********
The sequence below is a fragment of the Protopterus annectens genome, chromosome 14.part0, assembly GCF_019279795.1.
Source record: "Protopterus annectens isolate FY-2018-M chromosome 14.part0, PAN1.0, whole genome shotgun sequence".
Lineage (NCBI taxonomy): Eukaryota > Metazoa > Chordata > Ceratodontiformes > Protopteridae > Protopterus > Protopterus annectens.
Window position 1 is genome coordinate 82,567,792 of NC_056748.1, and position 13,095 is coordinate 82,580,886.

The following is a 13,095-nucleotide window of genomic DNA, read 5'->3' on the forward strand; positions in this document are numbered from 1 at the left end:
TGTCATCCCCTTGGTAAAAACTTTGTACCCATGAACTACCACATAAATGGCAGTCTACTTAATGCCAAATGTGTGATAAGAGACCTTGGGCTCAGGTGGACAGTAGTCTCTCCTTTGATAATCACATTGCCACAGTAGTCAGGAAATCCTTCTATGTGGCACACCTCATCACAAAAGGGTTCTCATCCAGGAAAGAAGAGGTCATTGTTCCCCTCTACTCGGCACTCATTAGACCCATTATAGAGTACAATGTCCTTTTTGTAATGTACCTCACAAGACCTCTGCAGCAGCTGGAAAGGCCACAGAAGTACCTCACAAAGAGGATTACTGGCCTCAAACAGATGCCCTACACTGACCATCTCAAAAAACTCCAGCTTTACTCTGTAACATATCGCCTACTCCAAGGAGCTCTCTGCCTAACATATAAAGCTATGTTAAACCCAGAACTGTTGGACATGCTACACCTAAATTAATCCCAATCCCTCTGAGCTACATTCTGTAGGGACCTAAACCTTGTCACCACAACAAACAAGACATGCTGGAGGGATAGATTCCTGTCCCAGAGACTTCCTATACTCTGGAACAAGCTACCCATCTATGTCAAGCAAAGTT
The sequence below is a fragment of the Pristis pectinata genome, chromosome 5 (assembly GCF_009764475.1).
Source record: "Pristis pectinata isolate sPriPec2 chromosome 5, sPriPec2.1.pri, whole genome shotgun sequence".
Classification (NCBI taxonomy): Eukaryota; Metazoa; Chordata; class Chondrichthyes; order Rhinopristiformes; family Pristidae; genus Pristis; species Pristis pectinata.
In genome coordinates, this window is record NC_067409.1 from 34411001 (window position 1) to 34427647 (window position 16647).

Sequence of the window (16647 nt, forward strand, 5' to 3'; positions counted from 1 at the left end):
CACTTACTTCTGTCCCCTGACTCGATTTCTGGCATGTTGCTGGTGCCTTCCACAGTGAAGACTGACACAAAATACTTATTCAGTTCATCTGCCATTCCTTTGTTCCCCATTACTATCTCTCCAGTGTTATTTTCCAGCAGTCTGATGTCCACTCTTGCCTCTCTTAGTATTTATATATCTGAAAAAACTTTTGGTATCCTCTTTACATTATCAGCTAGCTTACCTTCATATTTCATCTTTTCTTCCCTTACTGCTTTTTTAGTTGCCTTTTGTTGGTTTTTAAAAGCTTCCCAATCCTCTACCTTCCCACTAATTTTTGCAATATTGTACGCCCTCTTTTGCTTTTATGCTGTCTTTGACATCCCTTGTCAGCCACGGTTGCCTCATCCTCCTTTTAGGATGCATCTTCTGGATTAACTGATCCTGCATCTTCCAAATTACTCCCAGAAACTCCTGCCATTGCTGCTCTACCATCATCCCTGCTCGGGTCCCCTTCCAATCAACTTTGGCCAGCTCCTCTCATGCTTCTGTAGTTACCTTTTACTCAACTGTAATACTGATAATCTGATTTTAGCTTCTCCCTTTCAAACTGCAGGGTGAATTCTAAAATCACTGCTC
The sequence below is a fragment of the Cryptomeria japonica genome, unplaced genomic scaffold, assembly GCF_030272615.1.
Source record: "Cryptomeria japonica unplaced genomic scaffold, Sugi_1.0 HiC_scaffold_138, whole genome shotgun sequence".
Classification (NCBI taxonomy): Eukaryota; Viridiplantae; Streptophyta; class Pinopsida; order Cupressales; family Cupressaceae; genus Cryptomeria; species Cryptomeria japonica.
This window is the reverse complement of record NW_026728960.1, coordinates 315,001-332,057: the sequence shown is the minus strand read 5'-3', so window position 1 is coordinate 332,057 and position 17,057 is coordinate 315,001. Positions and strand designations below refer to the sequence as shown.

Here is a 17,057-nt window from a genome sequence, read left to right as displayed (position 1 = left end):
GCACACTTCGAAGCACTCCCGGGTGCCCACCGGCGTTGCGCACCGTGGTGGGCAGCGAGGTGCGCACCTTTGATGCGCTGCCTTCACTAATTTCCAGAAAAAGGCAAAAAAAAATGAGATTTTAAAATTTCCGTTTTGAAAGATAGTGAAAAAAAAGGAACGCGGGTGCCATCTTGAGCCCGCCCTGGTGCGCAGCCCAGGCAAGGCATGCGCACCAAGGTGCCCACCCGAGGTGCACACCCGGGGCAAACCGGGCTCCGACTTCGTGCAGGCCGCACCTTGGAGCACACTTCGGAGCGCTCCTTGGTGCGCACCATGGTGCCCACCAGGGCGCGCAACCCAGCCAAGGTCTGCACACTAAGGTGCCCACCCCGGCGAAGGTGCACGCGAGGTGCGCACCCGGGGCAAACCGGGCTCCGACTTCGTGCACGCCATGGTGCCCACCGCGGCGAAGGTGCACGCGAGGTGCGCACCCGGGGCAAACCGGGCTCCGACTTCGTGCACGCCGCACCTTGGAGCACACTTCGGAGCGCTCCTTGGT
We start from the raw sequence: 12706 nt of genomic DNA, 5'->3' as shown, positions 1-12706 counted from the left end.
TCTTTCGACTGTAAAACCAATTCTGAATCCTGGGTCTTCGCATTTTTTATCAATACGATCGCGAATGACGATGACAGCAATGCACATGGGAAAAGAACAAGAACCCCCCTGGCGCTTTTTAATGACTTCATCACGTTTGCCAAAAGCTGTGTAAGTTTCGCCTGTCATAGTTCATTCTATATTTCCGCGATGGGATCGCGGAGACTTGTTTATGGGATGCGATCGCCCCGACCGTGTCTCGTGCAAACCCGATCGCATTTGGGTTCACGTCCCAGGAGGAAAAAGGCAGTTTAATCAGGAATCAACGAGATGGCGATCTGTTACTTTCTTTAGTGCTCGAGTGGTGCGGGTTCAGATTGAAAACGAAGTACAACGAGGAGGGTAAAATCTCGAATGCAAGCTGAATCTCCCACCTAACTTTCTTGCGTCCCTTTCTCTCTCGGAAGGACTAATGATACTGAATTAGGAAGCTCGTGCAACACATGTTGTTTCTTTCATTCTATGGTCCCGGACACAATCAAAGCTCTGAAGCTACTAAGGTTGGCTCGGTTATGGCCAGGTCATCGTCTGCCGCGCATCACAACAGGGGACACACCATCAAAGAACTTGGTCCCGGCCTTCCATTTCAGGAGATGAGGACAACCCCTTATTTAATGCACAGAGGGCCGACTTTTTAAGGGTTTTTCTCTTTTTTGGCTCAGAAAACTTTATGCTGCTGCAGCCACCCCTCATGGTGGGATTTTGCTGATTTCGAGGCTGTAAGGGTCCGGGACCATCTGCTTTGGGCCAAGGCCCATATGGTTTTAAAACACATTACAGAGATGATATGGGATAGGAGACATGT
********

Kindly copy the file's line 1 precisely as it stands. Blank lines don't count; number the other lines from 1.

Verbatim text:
The sequence below is a fragment of the Protopterus annectens genome, chromosome 14.part0, assembly GCF_019279795.1.